5 Great NFL Players Whose Careers Were Cut Way Too Short By Injuries

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Who knows how good they could have been?

<p> 5 Great NFL Players Whose Careers Were Cut Way Too Short Due to Injuries</p>

The news out of Washington was devastating this week, even without all the Beltway drama of what did Dr. James Andrews tell Mike Shanahan about Robert Griffin III’s knee injury and when did he know it? They’re still working on the full extent of the injuries to RGIII’s knee.

But just the hint of possible injuries to his ACL and LCL and the idea that he might need a reconstruction that would force him to miss much, if not all, of the 2014 season, was frightening enough. It’s not only a blow to the future of the Redskins, but it cast a shadow over RGIII’s future.

Would he become another great player whose career ended – or was inexorably changed – by a devastating injury? Would this knee deprive us all of the privilege of watching a great career?

Those are unanswerable questions, especially this early, but it’s something to ponder considering the brutal nature of the NFL. Many, many careers have been cut short, some before we even had a chance to know if a player could be a great one. Sometimes we were only able to get a hint of the greatness to come.

With that said, here is a sample of what injuries have done to great, and potentially great players. Here are five great (or potentially great) ones whose careers were cut too short due to devastating injuries:

1. Bo Jackson—Listen to people who watched Bo play – it’s never “Jackson,” it’s always “Bo” – and they are wistful about the “What might been” part of his story. If only he had concentrated on just one sport instead of trying to play baseball too … If only he hadn’t suffered a devastating hip injury at age 27 in just his fourth NFL season.

There is believe that Bo could’ve been the greatest running back ever, and possibly one of the greatest athletes ever – something some already consider him to be. He had only 2,782 yards in his four-year career and never even reached 1,000 in a single season. But he never played in more than 11 games in any season and he averaged 5.4 yards per carry. He also seemed to just be getting started when he got hurt.

 

2. Gale Sayers—The NFL hadn’t seen anything like the “Kansas Comet” when he broke into the NFL in 1965 with 2,272 all-purpose yards and 22 touchdowns. Then the next season, when opposing defenses were being designed to stop his triple-threat – runner, receiver, returner – he was even better, totaling 2,440 yards.

He was leading the league in rushing in 1968 when he tore several ligaments in his right knee, ending his season. He returned in 1969 to win the NFL rushing title with 1,032 yards. But he hurt his left knee in 1970 and that was it. He was forced to retire after an aborted comeback in 1971 at the age of 28 – already a four-time Pro Bowler. Five years after his last snap he became the youngest man ever inducted into the Pro Football Hall of Fame.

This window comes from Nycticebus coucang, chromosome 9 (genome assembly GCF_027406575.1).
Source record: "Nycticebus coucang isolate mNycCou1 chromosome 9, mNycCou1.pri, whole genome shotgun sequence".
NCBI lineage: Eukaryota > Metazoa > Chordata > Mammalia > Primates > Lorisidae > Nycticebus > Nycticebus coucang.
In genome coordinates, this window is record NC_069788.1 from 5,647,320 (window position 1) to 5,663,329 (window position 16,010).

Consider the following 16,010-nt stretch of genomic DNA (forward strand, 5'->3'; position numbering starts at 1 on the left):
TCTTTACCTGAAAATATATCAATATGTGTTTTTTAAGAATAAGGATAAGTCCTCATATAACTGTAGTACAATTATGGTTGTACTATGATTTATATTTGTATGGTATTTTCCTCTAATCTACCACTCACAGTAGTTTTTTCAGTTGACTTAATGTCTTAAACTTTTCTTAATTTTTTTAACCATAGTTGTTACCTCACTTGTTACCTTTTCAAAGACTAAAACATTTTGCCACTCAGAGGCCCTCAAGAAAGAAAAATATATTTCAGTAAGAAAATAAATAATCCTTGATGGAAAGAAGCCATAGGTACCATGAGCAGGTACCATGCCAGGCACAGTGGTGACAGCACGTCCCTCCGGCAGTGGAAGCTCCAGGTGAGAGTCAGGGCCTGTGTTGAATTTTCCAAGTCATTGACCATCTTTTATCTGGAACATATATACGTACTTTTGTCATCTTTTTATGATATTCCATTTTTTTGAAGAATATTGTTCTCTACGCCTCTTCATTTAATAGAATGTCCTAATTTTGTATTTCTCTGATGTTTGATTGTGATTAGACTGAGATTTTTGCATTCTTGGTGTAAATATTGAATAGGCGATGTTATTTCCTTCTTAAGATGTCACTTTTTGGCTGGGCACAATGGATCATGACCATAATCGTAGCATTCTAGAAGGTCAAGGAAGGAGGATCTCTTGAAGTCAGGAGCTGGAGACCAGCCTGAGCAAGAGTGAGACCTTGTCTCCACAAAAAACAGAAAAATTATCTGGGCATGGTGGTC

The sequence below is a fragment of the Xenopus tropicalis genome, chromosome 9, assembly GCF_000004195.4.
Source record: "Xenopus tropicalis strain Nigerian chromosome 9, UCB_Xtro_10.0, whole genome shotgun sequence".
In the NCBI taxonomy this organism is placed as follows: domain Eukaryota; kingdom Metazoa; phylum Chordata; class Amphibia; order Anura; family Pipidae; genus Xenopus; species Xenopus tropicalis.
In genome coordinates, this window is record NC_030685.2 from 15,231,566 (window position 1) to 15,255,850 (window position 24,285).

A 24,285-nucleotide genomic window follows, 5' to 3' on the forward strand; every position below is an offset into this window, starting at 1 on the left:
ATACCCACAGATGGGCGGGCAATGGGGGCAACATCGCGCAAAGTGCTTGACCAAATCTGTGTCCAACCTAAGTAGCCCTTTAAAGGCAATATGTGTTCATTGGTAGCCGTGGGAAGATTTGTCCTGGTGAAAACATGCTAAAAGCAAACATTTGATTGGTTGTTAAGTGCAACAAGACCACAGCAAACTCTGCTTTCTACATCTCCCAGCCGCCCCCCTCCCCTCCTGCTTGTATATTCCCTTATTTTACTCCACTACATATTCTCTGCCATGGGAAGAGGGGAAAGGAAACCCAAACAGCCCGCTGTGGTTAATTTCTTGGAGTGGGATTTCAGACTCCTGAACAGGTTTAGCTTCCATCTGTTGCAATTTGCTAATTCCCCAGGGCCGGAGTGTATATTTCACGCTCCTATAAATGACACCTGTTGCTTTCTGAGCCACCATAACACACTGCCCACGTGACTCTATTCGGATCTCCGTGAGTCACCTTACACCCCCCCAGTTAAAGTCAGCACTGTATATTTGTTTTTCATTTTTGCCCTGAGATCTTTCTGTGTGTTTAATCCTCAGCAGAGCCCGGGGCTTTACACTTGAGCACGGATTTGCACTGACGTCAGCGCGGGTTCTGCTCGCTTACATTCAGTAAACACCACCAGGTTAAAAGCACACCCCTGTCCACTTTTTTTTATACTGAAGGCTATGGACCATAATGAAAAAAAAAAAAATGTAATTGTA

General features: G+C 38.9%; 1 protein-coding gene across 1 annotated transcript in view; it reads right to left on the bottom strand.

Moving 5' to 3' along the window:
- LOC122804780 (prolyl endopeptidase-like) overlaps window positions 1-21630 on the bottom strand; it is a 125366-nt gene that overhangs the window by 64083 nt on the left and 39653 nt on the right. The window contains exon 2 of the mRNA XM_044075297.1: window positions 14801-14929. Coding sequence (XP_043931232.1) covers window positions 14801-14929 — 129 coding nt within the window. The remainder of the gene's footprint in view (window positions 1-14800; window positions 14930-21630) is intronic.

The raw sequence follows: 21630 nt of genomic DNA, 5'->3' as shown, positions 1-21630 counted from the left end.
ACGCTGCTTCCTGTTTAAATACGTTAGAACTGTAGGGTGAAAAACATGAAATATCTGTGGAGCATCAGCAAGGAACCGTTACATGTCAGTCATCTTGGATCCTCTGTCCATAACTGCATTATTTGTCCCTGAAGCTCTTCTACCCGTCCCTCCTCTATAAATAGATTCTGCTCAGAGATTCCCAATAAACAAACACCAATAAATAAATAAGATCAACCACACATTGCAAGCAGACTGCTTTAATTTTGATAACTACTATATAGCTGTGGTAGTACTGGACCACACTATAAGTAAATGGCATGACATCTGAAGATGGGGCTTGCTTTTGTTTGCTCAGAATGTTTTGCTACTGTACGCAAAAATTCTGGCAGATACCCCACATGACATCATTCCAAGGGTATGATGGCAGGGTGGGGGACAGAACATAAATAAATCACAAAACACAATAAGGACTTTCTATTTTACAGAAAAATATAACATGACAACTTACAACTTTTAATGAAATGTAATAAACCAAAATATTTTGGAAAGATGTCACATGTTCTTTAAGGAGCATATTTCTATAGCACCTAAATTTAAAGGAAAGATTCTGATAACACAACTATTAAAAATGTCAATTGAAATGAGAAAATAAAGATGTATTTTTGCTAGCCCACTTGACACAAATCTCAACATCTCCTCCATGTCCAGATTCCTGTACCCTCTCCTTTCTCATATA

3. Troy Aikman—The Cowboys quarterback won three Super Bowls, threw for 32,942 yards and played until he was 34, so it’s a little tough to argue his career ended “prematurely.” But two years before he was cut in 2001 – in large part due to the 10-plus concussions he suffered during his career — Aikman had signed a contract extension that was expected to keep him with the Cowboys into his 40s.

Imagine what Aikman could’ve accomplished with seven more seasons – at least another two or three good ones, too. He might have won a fourth Super Bowl. He probably would’ve thrown for 40,000 yards. And instead of just calling him a Hall of Famer, he might have ended up in the discussion of the Top 10 quarterbacks of all time.

 

4. Sterling Sharpe—In seven seasons in the NFL, the Packers wide receiver never missed a game. He had five 1,000-yard seasons (including his last three) and was a five-time all-pro. Here’s the catch, though: In his first four NFL seasons his coach was Lindy Infante and his quarterbacks were Mike Tomczak and Don Majkowski.

It was only in his final three NFL seasons he had the coaching of Mike Holmgren and the ability to catch passes from a young Brett Favre.

In three seasons with Holmgren’s plays and Favre’s passes, Sharpe caught 314 passes for 3,854 yards and 42 touchdowns. Clearly he was just getting started. But he was forced to retire at age 29 with a neck injury. He could’ve put up sick numbers if he had played with Favre for another 4-5 years.

 

5. Robert Edwards—By no means is Edwards in the “great” category, but he certainly suffered one of the most unfortunate injuries in NFL history. The former Georgia running back was a first-round draft pick of the New England Patriots in 1998 and his rookie season was a success, with him rushing for 1,115 yards.

Then, during a rookie flag football game on a beach as part of the Pro Bowl in Hawaii, Edwards – who had a long history of injuries in college – blew out his knee. The injury was so bad, he nearly had to have his leg amputated. He was told he’d never play again.

He did, four years later for the Miami Dolphins – an inspiring, if short-lived comeback in which he touched the ball just 38 times in 12 games. He did play two all-star seasons in the Canadian Football League, though, each time rushing for more than 1,000 yards.

He was in his 30s then, his knee had been ravaged by injuries and time, and the competition wasn’t great. But it gave a glimpse at what maybe could’ve been had his NFL career not been over, for all intents in purposes, at age 24.

 

By RALPH VACCHIANO

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